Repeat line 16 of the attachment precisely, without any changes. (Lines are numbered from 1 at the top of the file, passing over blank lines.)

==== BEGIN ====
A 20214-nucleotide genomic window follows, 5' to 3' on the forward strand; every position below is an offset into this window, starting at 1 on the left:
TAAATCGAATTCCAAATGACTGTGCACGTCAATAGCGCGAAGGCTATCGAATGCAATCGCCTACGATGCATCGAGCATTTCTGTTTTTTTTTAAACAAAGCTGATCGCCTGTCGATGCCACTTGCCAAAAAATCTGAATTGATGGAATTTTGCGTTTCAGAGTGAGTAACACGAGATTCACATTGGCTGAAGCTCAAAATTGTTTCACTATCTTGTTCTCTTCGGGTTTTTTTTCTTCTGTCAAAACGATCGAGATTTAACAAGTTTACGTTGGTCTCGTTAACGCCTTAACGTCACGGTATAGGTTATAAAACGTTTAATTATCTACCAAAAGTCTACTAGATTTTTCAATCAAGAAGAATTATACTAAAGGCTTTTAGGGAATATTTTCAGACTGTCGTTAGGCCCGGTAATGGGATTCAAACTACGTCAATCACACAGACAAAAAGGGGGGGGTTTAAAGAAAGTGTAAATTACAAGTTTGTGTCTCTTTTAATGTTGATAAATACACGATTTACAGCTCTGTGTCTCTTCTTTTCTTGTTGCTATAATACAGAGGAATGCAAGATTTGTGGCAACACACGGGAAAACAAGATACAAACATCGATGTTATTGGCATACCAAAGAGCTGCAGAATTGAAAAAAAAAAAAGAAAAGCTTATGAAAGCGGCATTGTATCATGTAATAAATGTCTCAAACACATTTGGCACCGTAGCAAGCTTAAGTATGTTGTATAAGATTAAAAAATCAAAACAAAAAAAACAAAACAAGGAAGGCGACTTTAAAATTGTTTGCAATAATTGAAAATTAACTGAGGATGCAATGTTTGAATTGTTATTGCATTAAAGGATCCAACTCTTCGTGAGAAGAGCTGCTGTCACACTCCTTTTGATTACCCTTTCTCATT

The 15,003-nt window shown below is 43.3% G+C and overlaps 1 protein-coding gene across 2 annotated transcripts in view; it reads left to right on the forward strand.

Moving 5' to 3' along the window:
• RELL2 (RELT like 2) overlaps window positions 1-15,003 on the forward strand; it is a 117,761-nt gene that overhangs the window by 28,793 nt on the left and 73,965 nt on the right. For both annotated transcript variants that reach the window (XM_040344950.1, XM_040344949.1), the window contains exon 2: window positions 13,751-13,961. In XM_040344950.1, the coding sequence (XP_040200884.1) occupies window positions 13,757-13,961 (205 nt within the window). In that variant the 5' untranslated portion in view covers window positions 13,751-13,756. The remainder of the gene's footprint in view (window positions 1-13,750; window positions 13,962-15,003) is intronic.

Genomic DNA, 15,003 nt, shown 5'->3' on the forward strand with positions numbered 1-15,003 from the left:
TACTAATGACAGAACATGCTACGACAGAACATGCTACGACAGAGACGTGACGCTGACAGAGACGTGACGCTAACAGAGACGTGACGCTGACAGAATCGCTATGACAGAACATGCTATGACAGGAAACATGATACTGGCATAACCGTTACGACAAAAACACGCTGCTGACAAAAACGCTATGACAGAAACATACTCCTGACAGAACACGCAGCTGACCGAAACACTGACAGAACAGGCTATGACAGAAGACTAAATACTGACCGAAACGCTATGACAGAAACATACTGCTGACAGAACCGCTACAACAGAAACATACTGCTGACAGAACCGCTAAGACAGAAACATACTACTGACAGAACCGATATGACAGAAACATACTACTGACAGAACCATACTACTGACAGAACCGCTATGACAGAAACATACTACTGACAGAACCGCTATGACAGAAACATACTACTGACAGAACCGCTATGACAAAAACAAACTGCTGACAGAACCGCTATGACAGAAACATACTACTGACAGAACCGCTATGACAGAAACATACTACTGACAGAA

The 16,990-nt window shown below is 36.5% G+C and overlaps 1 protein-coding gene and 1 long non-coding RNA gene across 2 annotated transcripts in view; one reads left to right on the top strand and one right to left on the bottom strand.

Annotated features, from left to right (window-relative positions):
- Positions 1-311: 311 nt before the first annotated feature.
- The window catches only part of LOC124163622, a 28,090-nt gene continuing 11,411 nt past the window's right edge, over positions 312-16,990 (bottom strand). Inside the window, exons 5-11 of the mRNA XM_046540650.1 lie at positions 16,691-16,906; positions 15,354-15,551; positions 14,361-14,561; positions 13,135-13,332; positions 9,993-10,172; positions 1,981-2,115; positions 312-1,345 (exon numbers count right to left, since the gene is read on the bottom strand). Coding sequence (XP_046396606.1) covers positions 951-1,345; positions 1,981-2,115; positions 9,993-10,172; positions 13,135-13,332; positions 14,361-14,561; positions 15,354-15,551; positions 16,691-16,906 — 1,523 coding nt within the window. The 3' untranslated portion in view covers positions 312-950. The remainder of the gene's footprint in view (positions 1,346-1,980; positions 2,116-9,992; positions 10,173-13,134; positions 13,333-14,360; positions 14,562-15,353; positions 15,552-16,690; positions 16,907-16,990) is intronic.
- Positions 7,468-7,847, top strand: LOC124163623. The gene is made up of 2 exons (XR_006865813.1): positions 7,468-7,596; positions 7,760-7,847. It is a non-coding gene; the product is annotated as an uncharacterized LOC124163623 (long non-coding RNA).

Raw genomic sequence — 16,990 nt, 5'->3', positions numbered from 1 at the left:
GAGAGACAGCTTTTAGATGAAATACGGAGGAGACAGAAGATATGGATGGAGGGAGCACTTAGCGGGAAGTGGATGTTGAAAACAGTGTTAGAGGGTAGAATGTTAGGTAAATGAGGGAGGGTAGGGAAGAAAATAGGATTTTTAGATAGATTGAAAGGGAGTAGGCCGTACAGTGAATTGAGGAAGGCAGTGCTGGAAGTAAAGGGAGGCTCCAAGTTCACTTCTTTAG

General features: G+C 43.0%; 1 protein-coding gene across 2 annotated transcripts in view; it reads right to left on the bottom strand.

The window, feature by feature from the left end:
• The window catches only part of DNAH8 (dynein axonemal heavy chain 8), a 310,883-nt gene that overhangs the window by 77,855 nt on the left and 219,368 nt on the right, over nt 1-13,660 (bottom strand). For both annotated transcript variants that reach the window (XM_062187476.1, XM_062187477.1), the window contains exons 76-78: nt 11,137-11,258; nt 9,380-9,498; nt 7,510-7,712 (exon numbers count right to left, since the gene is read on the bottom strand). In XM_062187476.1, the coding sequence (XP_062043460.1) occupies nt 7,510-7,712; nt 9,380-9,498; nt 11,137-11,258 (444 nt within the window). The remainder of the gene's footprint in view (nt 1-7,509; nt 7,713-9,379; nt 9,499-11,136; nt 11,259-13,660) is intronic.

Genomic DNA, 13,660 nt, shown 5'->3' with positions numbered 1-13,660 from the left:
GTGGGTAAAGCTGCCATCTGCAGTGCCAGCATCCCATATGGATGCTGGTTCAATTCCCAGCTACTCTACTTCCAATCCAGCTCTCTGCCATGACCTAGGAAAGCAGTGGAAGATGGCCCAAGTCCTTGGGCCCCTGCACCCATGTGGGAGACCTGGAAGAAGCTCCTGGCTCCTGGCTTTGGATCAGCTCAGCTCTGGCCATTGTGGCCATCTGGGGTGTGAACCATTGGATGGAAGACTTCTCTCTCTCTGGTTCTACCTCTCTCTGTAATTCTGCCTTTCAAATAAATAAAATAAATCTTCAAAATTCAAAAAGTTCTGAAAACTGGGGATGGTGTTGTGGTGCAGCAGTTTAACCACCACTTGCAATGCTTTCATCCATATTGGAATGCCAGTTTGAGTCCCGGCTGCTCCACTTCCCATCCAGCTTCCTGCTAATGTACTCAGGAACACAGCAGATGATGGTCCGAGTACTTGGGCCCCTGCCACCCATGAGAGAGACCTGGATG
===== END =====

The window, feature by feature from the left end: